Fishing Keeps Seniors Hooked On Social Distancing

Dave Livingston, with wife Marge, is eager to extend his social distancing practices on area lakes on Minnesota’s fishing opener May 9. Fishing is an approved activity amid COVID-19 restrictions. Jane Turpin Moore / Forum News Service

WORTHINGTON, Minn. — Dave Livingston — an amiable, well-liked guy — has nevertheless been ahead of the social distancing curve for years.

The enterprising 85-year-old can spend hours in a fishing boat, either alone or with just one close pal, and not even think about what he might be missing on shore.

“I’ve enjoyed fishing for many, many, many years,” he said. “I like it because it’s peaceful and quiet.”

Luckily for Livingston, fishing is on the list of approved activities during Minnesota’s COVID-19 social restrictions. In recent days, Livingston has taken steps to ready his 11-year-old Crestliner for action.

He’s eager to launch onto a nearby lake, likely with his brother Jim in tow, once the state’s fishing opener arrives on May 9.

“I’ve tried ’em all,” Livingston said of the lakes in and around Worthington.

“Okabena, West Graham, East Graham, Clear Lake, Round Lake — we hit ’em all.

“If word gets out they’re catchin’ fish on Round Lake, then bingo, that’s the lake you want to go to.

Then you go there and don’t catch nothing,” he chuckled.

In years past, Livingston and his wife, Marge, 82, would travel north with an RV and a boat to spend time immersed in the wonders of water and nature, elements that inherently enabled healthy social distancing.

“But I haven’t been out fishing for about six years,” said Marge, who is admittedly far less a fishing enthusiast than her husband.

“I used to take along a book to read in the boat.”

In more recent years, Marge has opted to stay at home, often playing cards with friends or engaging in other household pursuits while Dave typically hits the water around 7 a.m. and fishes until midafternoon.

Sustained by ham-and-cheese sandwiches, homemade cookies and coffee that Marge supplies, Livingston is content to let the hours drift by on the still, open water.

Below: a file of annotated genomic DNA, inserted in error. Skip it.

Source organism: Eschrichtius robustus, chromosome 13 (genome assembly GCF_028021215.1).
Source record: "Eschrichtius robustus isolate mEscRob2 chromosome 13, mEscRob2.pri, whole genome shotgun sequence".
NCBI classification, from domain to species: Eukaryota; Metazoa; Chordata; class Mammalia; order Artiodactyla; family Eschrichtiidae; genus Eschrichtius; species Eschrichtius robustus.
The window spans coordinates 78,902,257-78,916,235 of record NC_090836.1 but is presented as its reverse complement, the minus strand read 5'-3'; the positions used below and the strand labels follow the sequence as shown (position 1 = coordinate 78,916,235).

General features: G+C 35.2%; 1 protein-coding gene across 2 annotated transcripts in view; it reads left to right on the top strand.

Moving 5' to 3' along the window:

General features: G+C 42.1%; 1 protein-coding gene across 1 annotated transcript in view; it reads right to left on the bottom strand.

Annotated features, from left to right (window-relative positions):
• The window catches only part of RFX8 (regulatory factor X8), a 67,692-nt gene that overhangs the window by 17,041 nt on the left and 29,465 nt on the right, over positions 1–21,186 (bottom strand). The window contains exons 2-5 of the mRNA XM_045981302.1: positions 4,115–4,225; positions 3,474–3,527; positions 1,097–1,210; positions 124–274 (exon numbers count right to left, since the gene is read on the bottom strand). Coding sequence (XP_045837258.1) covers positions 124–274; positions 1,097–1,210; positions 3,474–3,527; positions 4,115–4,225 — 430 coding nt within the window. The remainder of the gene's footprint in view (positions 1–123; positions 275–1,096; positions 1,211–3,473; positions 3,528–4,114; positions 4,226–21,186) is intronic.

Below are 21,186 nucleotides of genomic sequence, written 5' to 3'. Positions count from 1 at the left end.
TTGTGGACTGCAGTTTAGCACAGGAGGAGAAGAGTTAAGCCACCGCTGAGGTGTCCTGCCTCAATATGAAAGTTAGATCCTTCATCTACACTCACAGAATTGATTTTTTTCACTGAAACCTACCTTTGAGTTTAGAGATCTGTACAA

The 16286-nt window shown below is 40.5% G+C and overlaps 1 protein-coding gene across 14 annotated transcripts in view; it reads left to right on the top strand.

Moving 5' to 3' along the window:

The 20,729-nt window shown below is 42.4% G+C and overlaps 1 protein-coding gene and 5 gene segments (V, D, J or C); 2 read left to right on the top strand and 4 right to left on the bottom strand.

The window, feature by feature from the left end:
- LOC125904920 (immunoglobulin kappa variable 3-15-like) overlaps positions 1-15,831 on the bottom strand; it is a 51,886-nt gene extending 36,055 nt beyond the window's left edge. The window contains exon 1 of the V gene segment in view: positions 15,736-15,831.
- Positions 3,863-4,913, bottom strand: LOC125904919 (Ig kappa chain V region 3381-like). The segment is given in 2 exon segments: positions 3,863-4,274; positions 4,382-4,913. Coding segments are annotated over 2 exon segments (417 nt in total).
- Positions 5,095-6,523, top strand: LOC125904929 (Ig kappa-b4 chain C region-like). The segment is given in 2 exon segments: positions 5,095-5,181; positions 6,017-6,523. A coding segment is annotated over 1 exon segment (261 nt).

“It’s not usually that crowded out on the lakes,” Livingston said, mentioning his preferred catches are walleyes and northerns. He employs mostly minnows and Rapalas as bait.

When fishing isn’t an option and circumstances allow, Livingston also maintains his skill as an archer (the retired owner of the former S & L Garage is also a longtime member of the Southwest Bow Benders) or applies his woodworking skills to make toys or other items in his at-home shop.

“I can usually find something to do,” said Livingston.

Online and aware

Another local octogenarian, 84-year-old Bob Emary, doesn’t necessarily have Livingston’s zest for fishing but does share in a common desire to keep busy and involved with numerous pursuits.

The retired secondary education teacher lost his wife, Judy, last August after 62 years of marriage, and her death has affected his activities to a degree.

“I was doing most of the housework before that, except for the cooking — so I’ve been learning how to cook, and so far I haven’t ruined too many things,” laughed Emary.

Emary usually teaches AARP driver’s safety classes, but all of those have been canceled until at least July 1. Still, his part-time work with District 518 Community Education has continued in some manner online.

Additionally, Emary is assistant treasurer for his church, First United Methodist. He continues to visit the church one morning each week to sign checks, as his role requires it. Additionally, Emary is responsible for circulating the church’s regular prayer chain, and he’s learned to log in to Zoom meetings for fellowship hours.

“Once I got a camera and microphone hooked up to my computer, I was good to go,” said Emary.

“It’s been good to be able to see people while talking to them.”

Making the best of it

Like Emary, the Livingstons also miss their church friends and Sunday service routine.

“We miss going to church, we miss having our usual coffee party,” said Marge Livingston.

Still, as the weather has improved, the Livingstons have engaged in at least two patio parties with a few friends (outdoors, and at socially distance-appropriate lengths, mind you).

Seeing any of their four children, six grandchildren or five great-grandchildren isn’t really an option at present, but other pastimes beckon.

“I read, put together jigsaw puzzles, walk some and bake a little,” said Marge. “I’m looking forward to planting a few flowers soon, too.”

And Dave Livingston anticipates those long, happy hours of voluntary isolation in his Crestliner — preferably if the fish are biting.

“We usually get something.”